The first time I read Anne of Green Gables and Anne of Avonlea was during my first year at college, when I had moved away from my parents’ house for the first time in 18 years, hated my roommates, and suddenly became very, very sick. The aforementioned roommates went home for the weekend — “We don’t want to get sick” — which left me flu-stricken with only a 12-pack of ginger ale, some chicken soup, and ebooks on my iPod for company.
Reading about Anne and her adventures (misadventures?) was like looking at myself in a time warp. Accidental hair-related misadventures? Check. Boating misadventures? Check. Fierce intellectual competition with a classmate? Check.
Books, like any other storytelling method, become classic for a reason, and there are many reasons a story can become a classic. In the case of Anne of Green Gables, it’s obvious the story can connect with readers even more than a hundred years after being published. Other classics are the same way: somehow, people always love the original Star Wars films, even if they do think Luke is annoying, and there are plenty of Harry Potter fans who think Harry starts becoming an annoying little jerk around Book 5.
What makes a story classic? Sometimes, it’s the protagonist’s relatability that stands through time — Anne Shirley is one of the most well-known characters of all time and was recently named the most iconic character in Canadian literature in a CBC poll. For other stories, it’s the journey itself, like Luke Skywalker’s and Harry Potter’s, that draw people in.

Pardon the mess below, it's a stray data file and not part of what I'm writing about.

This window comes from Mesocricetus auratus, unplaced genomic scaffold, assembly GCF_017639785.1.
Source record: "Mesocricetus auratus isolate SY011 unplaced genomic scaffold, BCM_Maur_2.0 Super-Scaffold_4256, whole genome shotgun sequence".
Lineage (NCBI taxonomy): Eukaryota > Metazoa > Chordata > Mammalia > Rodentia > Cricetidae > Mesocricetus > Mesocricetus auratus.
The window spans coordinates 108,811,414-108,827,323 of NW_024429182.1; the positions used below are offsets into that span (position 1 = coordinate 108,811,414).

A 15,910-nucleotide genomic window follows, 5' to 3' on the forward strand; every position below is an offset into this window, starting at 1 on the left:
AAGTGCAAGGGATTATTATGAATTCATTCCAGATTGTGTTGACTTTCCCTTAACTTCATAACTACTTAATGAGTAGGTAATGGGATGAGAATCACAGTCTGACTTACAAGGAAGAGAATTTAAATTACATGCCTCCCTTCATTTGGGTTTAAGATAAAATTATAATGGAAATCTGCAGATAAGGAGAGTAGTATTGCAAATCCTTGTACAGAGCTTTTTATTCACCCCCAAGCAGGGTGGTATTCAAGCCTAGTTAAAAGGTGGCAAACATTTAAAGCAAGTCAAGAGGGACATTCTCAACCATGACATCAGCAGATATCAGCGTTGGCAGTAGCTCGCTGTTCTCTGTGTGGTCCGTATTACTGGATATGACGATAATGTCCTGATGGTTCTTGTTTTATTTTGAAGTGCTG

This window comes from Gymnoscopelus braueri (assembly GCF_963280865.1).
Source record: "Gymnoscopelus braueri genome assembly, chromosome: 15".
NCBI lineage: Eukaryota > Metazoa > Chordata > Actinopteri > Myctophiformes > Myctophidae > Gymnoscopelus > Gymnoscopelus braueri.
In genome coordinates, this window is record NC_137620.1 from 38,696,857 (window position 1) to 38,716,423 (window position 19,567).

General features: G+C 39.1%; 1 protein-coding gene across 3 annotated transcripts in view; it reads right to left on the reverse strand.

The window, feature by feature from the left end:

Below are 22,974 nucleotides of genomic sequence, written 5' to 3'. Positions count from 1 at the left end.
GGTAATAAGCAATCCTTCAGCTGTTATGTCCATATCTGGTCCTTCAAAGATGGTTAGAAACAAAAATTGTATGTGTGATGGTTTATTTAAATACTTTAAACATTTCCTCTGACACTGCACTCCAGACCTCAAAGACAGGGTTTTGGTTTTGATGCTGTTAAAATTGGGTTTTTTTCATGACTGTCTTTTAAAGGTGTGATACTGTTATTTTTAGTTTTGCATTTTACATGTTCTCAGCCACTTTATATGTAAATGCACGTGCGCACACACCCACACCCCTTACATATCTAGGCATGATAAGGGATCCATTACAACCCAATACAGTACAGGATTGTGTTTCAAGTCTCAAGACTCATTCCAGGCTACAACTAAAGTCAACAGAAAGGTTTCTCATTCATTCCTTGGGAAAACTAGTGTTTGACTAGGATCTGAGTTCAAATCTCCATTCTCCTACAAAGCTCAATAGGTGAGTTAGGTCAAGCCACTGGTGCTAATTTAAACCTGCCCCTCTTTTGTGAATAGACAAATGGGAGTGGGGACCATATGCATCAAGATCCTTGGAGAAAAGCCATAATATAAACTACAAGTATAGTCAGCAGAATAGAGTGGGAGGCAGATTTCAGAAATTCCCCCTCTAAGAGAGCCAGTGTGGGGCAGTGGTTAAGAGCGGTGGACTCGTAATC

But sometimes, just the nostalgic feeling of a certain kind of story can feel comforting. The familiar story of superheroes like Batman and Spider-man keep readers interested enough to maintain tens of ongoing series; historical fiction, itself a sort of throwback, puts readers and viewers in a time they understand.
This month, we’ll discuss some of our favorite throwbacks, from old series and franchises we loved then and now to lesser-known titles we’ve loved. Our team may even touch on a totally different sort of throwback: time travel and alternate history.
What are your favorite throwbacks?
Feliza Casano is a fan of anime, manga, and every sort of book as well as editor in chief at Girls in Capes. She writes for all sections of the site, and she’s the one behind GiC’s Facebook and Twitter. Follow her on Twitter @FelizaCasano.
Can’t wait for the throwback goodness in the August issue? Check out our previous articles on Doctor Who’s Martha Jones, how The Lion King builds a metaphor on socioeconomic class, and Quentin Tarantino’s love letter to Asian cinema.